Many of the accidents that spurred press coverage of CT overdoses in recent years occurred in California. This led to enactment of the state’s SB 1237 (and subsequent cleanup legislation), which will take effect on July 1, 2012. The law’s basic provisions are that the so-called CT dose—the volumetric CT dose index and the dose–length product—must be recorded in the interpreting physician’s report and that the volumetric CT dose index reported on the CT scanner console needs to be within 20% of the volumetric CT dose index measured by a medical physicist each year (for a few of the most common CT protocols). Additional provisions apply to radiation therapy. The state is to be notified if:
- a fetal dose event of over 50 mSv occurs, if the patient was known to be pregnant and if the procedure was not approved in advance by a physician;
- except in the case of patient motion, a repeated CT procedure occurs that was not ordered by a physician and that results in an effective dose of more than 50 mSv (to the whole body) or 500 mSv (to an organ/tissue or to the skin);
- an exposure occurs to the wrong body part and an effective dose of more than 50 mSv (to the whole body) or 500 mSv (to an organ/tissue or to the skin) is reached; or
- CT exposures occur that result in unanticipated epilation/erythema or permanent damage to organ function.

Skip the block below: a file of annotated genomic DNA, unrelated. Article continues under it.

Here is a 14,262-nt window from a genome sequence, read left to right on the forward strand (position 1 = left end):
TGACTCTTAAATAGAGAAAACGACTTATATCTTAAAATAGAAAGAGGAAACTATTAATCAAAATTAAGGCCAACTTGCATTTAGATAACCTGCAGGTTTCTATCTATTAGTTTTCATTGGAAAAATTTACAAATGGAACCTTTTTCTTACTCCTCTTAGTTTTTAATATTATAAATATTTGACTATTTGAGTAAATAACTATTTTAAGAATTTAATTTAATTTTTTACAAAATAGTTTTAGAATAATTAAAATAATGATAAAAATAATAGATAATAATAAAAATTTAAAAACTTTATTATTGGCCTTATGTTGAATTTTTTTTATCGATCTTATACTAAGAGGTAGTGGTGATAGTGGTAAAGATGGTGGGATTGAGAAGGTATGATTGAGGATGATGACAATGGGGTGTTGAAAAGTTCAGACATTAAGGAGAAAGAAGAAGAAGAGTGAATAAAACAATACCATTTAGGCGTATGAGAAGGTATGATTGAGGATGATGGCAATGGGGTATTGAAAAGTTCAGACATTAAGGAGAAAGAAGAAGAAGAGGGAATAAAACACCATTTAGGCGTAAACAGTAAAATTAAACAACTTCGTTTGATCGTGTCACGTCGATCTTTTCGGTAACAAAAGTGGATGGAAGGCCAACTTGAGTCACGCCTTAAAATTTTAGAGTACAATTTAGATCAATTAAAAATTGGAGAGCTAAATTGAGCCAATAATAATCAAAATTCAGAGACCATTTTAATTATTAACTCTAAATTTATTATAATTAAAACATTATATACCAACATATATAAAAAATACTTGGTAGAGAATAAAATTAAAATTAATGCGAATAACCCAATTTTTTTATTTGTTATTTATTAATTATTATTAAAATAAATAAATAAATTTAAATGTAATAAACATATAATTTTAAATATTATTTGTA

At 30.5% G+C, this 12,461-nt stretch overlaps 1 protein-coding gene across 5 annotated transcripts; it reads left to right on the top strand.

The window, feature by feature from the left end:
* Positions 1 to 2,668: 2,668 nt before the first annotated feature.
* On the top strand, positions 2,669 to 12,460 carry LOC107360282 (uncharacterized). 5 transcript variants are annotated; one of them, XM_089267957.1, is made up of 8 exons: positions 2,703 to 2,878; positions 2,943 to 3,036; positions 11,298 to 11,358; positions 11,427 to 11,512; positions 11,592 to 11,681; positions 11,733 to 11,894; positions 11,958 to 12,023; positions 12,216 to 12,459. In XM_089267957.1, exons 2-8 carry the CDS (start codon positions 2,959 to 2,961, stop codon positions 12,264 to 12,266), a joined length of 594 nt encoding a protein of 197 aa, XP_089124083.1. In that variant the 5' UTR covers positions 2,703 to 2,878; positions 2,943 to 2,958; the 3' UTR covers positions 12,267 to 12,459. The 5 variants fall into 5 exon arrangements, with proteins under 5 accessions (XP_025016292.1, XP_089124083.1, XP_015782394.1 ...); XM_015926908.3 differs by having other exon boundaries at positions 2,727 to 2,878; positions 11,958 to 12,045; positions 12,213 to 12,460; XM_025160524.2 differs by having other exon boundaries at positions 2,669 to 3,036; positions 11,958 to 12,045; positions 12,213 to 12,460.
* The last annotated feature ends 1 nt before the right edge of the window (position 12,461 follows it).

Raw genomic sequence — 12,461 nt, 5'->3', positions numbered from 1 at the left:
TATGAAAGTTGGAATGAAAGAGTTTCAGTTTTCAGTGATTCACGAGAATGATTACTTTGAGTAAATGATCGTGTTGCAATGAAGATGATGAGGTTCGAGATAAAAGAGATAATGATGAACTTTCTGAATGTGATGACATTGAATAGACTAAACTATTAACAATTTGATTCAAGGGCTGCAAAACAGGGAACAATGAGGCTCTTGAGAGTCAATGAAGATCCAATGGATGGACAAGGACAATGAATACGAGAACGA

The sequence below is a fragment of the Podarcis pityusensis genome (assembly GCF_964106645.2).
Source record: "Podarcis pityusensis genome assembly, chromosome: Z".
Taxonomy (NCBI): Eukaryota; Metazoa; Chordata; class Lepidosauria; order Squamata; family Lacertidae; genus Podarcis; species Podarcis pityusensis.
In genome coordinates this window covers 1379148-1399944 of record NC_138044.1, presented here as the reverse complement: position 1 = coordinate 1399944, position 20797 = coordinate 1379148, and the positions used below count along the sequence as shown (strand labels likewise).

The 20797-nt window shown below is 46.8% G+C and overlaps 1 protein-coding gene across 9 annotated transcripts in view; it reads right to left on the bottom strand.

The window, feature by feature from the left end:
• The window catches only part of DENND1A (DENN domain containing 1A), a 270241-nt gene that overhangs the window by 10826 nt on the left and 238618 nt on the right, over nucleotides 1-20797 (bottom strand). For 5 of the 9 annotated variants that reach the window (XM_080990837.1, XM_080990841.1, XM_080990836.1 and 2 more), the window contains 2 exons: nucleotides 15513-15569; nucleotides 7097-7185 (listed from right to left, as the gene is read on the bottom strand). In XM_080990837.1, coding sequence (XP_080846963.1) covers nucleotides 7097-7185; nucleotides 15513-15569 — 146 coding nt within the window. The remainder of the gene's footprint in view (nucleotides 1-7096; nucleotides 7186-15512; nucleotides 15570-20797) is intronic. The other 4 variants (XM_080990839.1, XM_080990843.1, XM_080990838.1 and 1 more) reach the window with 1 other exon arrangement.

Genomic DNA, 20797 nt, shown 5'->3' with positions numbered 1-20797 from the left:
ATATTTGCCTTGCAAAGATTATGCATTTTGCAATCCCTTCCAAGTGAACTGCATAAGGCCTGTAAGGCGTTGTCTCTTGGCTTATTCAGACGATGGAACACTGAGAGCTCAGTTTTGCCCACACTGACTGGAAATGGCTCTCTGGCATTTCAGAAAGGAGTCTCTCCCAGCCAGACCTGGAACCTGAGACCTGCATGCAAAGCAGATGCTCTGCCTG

The California Scramble Since this law was signed, many radiology departments in California have been scrambling to try to meet its requirements. The meat of the legislation is not what has spurred the most effort. In order to know whether a patient has had so-called doses that exceed the reporting limits, the provider has to record and keep track of the so-called doses. I use the term so-called dose because the law states that for each patient undergoing a CT scan, the volumetric CT dose index and dose–length product must be recorded. These are not doses; they are dose indices—which, in many cases, are not accurate measures of patient dose.1 While many patients have a single CT scan, with or without contrast (with one dose–length product and one volumetric CT dose index), some patients have chest, abdomen, and pelvis CT scans—some with and some without contrast. A three-phase liver CT exam, for example, requires numerous individual scans, each generating its own volumetric CT dose index and dose–length product. For contrast CT studies, there are also bolus-monitoring procedures that qualify as an individual CT scan series. In some cases, the sum of the volumetric CT dose index and dose–length product are being recorded; while that might meet the letter of the law, in many cases, it leaves significant ambiguity in the recorded data, should a medical physicist have to estimate patient dose for those procedures. I strongly advocate recording a series-by-series breakdown of volumetric CT dose index and dose–length product. At many institutions, it has been anticipated that the radiologist would simply dictate the volumetric CT dose index and dose–length product into the report, but such an approach is inefficient and can lead to inaccurate, inconsistent reporting. Many radiologists would be likely to resist such an approach. Many institutions are moving toward an IT solution that will both let them comply with the law and eventually add efficiency to report generation. The law mandates that the volumetric CT dose index and dose–length product be passed from the PACS to the radiology report—but once this channel of communication has been established, why stop there? The technical information associated with the CT scan (such as protocol parameters and, in some cases, contrast-injection parameters) is available. These data could and should be automatically communicated between PACS and RIS. This data transfer could then be extended to structured reports for MRI exams and other imaging procedures as well. Fissures Revealed The recent focus on CT dose reporting has revealed a number of issues that should be addressed in radiology facilities. For example, in many facilities, the name used for a given CT protocol differs between scanners. This makes it difficult for a facility (or dose registry) to get a handle on CT doses between CT scanners, and some work is then required to rename protocols consistently or to remap them in software so that they are tallied uniformly. The California CT dose legislation has created a market for software companies working at the IT level in radiology, and several companies have been developing IT solutions that meet (and exceed) the requirements of the law. The tools being created will give radiologists, medical physicists, and radiology administrators a better ability to understand the doses used in their facilities and to update high-dose CT protocols. Despite the additional cost of these software solutions, the information collected should lead to more consistent CT practices across California—and, ultimately, to better patient care. John M. Boone, PhD, FAAPM, FACR, is professor and vice chair of radiology at the University of California–Davis.